WordPress multisite Used to describe a WordPress installation with a network of multiple blogs, grouped by sites. This installation type has shared users tables, and creates separate database tables for each blog (wp_posts becomes wp_0_posts). See also network, blog, site introduces a new database table to store metadata associated with sites. This allows for the storage of arbitrary site data relevant in a multisite / network (versus site, blog) context.
Site metadata provides an alternative to using options and can be retrieved from multiple sites in a more performant way—without calling
switch_to_blog(). Sites can now also be queried by their meta Meta is a term that refers to the inside workings of a group. For us, this is the team that works on internal WordPress sites like WordCamp Central and Make WordPress. with parameters supported by
wp_blogmeta table is a global table in WordPress and developers should be cautious not to overuse it. There is a trade-off between using site options and site metadata, so it is recommended to think about every piece of extra data associated with a site and how it should be stored.
- Use options when the data concerns only the site itself. Using an option should continue to be the default approach for site data.
- Use site metadata when the data also needs to be heavily used in the network context, especially when sites need to be queried by it.
A network update is required to install the new database table. The site meta API An API or Application Programming Interface is a software intermediary that allows programs to interact with each other and share data in limited, clearly defined ways. includes a function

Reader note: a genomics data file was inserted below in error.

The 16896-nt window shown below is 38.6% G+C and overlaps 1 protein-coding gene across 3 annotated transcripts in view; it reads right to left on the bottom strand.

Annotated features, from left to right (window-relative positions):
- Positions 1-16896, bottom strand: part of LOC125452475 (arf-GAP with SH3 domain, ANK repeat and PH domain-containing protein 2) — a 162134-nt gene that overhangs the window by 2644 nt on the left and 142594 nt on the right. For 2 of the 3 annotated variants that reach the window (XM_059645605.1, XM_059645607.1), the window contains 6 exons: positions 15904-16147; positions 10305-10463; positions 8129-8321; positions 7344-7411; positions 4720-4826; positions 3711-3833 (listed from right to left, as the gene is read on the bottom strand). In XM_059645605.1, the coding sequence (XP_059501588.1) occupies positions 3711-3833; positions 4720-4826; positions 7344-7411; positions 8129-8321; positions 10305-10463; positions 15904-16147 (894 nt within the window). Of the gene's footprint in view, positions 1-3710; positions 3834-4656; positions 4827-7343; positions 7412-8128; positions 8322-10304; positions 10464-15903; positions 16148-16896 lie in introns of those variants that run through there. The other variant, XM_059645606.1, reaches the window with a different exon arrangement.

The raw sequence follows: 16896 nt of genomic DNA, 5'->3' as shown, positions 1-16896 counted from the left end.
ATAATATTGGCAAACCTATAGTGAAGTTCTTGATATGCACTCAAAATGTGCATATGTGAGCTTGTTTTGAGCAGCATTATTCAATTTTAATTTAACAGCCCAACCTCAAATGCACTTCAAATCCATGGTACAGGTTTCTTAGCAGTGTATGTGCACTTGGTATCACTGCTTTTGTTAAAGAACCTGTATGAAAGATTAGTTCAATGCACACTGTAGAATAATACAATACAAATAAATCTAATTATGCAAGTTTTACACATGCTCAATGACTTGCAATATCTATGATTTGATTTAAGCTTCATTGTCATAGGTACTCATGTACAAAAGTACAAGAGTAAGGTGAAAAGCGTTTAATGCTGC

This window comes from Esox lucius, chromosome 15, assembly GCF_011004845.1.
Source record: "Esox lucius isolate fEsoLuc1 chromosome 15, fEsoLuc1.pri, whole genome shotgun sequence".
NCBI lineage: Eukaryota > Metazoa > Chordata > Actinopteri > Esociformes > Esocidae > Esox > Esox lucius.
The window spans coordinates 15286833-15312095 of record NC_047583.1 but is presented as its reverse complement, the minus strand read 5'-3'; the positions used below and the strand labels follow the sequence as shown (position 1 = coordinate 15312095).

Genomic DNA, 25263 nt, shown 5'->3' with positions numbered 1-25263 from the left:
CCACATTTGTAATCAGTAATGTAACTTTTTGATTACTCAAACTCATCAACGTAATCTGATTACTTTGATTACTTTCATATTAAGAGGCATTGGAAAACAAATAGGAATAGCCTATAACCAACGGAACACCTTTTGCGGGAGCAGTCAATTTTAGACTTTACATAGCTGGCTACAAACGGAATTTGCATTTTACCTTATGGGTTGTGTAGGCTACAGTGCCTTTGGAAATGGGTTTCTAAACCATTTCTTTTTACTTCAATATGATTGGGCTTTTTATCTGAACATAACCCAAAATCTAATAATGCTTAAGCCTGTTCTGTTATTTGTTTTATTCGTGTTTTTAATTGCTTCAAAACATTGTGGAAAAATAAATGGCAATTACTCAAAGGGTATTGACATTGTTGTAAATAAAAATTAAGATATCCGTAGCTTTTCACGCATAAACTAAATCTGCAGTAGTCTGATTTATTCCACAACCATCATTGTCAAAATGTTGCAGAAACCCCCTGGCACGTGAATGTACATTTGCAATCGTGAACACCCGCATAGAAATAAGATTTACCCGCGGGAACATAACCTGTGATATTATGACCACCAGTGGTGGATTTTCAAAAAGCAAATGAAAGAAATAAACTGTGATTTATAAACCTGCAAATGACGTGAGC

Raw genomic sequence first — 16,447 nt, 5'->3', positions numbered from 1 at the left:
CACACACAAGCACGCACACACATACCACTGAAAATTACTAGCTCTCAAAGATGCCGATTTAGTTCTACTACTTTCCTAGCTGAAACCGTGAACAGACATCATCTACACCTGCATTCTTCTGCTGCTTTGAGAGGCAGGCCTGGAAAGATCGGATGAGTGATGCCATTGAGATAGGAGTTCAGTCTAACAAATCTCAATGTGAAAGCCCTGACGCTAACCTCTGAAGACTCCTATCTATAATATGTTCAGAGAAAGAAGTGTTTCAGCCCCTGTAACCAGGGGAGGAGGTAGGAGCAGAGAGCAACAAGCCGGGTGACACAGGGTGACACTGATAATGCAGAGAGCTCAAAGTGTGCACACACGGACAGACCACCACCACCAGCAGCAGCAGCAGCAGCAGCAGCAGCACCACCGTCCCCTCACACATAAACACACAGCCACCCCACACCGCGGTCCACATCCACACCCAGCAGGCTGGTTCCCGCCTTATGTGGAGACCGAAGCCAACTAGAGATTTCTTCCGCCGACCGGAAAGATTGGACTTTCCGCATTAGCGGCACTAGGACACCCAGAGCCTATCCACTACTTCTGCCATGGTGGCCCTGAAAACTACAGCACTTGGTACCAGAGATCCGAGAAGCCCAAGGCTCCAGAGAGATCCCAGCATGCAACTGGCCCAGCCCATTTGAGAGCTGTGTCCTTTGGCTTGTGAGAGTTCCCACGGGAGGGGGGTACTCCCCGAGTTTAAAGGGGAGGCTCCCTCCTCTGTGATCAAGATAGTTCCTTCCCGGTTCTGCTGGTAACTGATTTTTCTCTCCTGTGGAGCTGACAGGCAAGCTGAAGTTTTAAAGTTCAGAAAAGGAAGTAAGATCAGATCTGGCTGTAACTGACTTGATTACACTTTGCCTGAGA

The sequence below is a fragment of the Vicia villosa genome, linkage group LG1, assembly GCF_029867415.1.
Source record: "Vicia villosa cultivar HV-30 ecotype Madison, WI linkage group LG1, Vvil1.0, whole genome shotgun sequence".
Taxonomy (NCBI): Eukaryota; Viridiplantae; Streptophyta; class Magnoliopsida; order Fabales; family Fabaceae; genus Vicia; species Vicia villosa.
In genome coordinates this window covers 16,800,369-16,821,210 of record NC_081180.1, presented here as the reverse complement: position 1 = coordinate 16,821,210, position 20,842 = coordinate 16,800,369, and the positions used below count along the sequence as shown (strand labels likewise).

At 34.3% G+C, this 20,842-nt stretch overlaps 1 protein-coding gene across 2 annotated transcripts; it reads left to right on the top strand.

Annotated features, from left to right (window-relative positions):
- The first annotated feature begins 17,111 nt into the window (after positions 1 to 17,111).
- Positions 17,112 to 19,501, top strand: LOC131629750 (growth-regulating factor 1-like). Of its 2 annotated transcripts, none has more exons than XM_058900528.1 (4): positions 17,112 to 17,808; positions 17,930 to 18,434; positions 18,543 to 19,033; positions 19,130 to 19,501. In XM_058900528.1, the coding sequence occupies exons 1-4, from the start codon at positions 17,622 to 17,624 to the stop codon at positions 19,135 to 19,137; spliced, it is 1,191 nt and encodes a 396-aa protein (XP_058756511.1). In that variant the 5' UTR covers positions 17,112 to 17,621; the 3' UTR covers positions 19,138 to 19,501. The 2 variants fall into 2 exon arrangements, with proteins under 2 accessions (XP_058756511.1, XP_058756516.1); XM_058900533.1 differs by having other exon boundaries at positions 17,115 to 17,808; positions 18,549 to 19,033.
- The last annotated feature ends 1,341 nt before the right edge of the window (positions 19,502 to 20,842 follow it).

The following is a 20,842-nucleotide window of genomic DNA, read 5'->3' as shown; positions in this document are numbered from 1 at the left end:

is_site_meta_supported() to ensure no unexpected errors occur when that process has not run yet. As of WordPress 5.1, there is only a single use-case for the site meta in core Core is the set of software required to run WordPress. The Core Development Team builds WordPress. which regards the fatal error protection mechanism (see #44458).
This is how the API can be used:
get_site_meta( $id, $meta_key, $single )
update_site_meta( $id, $meta_key, $meta_value, $prev_value )
add_site_meta( $id, $meta_key, $meta_value, $unique )
delete_site_meta( $id, $meta_key, $meta_value )
All of these functions are only available in multisite, however they work similarly to other metadata wrapper functions, such as for posts, terms, comments and users. In addition to these functions, it is now possible to use the common meta query arguments when querying sites with
WP_Site_Query or its wrapper
Note that the database table for site metadata is called
wp_blogmeta. This is because
wp_sitemeta is already used for another database table, and furthermore the new name works consistently alongside the related
wp_blogs table that stores the most essential site data. The API exposed and described here uses the correct term “site”.
For background information on these changes, see #37923 and #40229.
An additional under-the-hood change related to this is that the metadata API is now loaded earlier in the WordPress bootstrap process so that it is available as early as the multisite bootstrap code. See #40948 for more information.
Props @jeremyfelt for review.